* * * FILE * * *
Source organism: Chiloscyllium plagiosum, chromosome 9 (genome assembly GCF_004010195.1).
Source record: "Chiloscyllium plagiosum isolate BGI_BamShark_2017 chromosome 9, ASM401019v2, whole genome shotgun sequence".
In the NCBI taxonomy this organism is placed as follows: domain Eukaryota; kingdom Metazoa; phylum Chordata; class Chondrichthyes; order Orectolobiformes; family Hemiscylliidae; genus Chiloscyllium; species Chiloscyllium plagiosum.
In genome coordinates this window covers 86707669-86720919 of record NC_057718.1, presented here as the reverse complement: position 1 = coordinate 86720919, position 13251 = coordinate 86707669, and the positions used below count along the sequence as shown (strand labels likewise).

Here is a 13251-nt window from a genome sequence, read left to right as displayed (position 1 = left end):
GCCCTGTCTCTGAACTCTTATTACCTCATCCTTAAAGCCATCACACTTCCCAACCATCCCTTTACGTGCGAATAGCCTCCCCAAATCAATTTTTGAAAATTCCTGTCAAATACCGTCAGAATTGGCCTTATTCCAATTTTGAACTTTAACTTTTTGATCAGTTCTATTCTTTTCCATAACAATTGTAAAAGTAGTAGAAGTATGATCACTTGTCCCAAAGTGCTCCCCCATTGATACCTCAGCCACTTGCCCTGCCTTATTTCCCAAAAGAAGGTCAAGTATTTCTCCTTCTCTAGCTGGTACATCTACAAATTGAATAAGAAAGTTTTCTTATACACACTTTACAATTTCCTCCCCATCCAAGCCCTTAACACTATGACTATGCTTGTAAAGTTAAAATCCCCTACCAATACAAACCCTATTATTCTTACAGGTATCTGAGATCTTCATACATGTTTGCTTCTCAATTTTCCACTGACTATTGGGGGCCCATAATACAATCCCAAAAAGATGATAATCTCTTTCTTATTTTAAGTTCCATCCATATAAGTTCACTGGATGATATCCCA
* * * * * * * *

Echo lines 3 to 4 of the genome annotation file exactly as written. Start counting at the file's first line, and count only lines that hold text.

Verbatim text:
In the NCBI taxonomy this organism is placed as follows: domain Eukaryota; kingdom Metazoa; phylum Chordata; class Chondrichthyes; order Orectolobiformes; family Hemiscylliidae; genus Chiloscyllium; species Chiloscyllium plagiosum.
In genome coordinates this window covers 86707669-86720919 of record NC_057718.1, presented here as the reverse complement: position 1 = coordinate 86720919, position 13251 = coordinate 86707669, and the positions used below count along the sequence as shown (strand labels likewise).